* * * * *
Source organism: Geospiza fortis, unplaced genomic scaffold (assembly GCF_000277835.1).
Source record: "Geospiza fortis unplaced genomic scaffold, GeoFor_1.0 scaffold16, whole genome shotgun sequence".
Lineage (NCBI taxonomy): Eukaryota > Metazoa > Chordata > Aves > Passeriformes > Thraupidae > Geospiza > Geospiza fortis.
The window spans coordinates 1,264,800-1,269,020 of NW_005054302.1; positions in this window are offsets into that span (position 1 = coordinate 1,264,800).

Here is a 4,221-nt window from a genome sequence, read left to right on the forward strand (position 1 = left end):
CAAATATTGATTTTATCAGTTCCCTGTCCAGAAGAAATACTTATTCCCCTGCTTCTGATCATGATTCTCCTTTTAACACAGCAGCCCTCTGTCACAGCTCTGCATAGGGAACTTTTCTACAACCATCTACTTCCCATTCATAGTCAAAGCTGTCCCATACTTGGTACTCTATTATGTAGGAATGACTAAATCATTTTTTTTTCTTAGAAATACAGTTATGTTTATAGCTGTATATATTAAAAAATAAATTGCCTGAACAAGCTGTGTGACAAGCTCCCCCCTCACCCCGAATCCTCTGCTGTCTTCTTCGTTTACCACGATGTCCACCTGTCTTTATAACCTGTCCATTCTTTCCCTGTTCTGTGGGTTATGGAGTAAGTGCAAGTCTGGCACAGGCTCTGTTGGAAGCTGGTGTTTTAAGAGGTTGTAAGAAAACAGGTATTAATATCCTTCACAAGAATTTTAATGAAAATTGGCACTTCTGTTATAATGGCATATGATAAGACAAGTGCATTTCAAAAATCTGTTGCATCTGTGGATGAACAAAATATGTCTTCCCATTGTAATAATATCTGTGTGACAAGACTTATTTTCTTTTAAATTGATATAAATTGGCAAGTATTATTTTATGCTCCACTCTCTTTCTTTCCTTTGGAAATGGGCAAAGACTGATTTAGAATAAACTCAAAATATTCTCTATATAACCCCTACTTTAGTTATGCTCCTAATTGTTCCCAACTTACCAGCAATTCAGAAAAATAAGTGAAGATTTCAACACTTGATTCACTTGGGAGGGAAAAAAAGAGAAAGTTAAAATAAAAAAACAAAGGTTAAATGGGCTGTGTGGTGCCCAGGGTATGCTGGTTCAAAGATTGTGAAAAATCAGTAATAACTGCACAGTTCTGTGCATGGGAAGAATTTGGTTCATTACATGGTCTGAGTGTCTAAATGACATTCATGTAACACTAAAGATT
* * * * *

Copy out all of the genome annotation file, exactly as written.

Source organism: Geospiza fortis, unplaced genomic scaffold (assembly GCF_000277835.1).
Source record: "Geospiza fortis unplaced genomic scaffold, GeoFor_1.0 scaffold16, whole genome shotgun sequence".
Lineage (NCBI taxonomy): Eukaryota > Metazoa > Chordata > Aves > Passeriformes > Thraupidae > Geospiza > Geospiza fortis.
The window spans coordinates 1,264,800-1,269,020 of NW_005054302.1; positions in this window are offsets into that span (position 1 = coordinate 1,264,800).

Here is a 4,221-nt window from a genome sequence, read left to right on the forward strand (position 1 = left end):
CAAATATTGATTTTATCAGTTCCCTGTCCAGAAGAAATACTTATTCCCCTGCTTCTGATCATGATTCTCCTTTTAACACAGCAGCCCTCTGTCACAGCTCTGCATAGGGAACTTTTCTACAACCATCTACTTCCCATTCATAGTCAAAGCTGTCCCATACTTGGTACTCTATTATGTAGGAATGACTAAATCATTTTTTTTTCTTAGAAATACAGTTATGTTTATAGCTGTATATATTAAAAAATAAATTGCCTGAACAAGCTGTGTGACAAGCTCCCCCCTCACCCCGAATCCTCTGCTGTCTTCTTCGTTTACCACGATGTCCACCTGTCTTTATAACCTGTCCATTCTTTCCCTGTTCTGTGGGTTATGGAGTAAGTGCAAGTCTGGCACAGGCTCTGTTGGAAGCTGGTGTTTTAAGAGGTTGTAAGAAAACAGGTATTAATATCCTTCACAAGAATTTTAATGAAAATTGGCACTTCTGTTATAATGGCATATGATAAGACAAGTGCATTTCAAAAATCTGTTGCATCTGTGGATGAACAAAATATGTCTTCCCATTGTAATAATATCTGTGTGACAAGACTTATTTTCTTTTAAATTGATATAAATTGGCAAGTATTATTTTATGCTCCACTCTCTTTCTTTCCTTTGGAAATGGGCAAAGACTGATTTAGAATAAACTCAAAATATTCTCTATATAACCCCTACTTTAGTTATGCTCCTAATTGTTCCCAACTTACCAGCAATTCAGAAAAATAAGTGAAGATTTCAACACTTGATTCACTTGGGAGGGAAAAAAAGAGAAAGTTAAAATAAAAAAACAAAGGTTAAATGGGCTGTGTGGTGCCCAGGGTATGCTGGTTCAAAGATTGTGAAAAATCAGTAATAACTGCACAGTTCTGTGCATGGGAAGAATTTGGTTCATTACATGGTCTGAGTGTCTAAATGACATTCATGTAACACTAAAGATT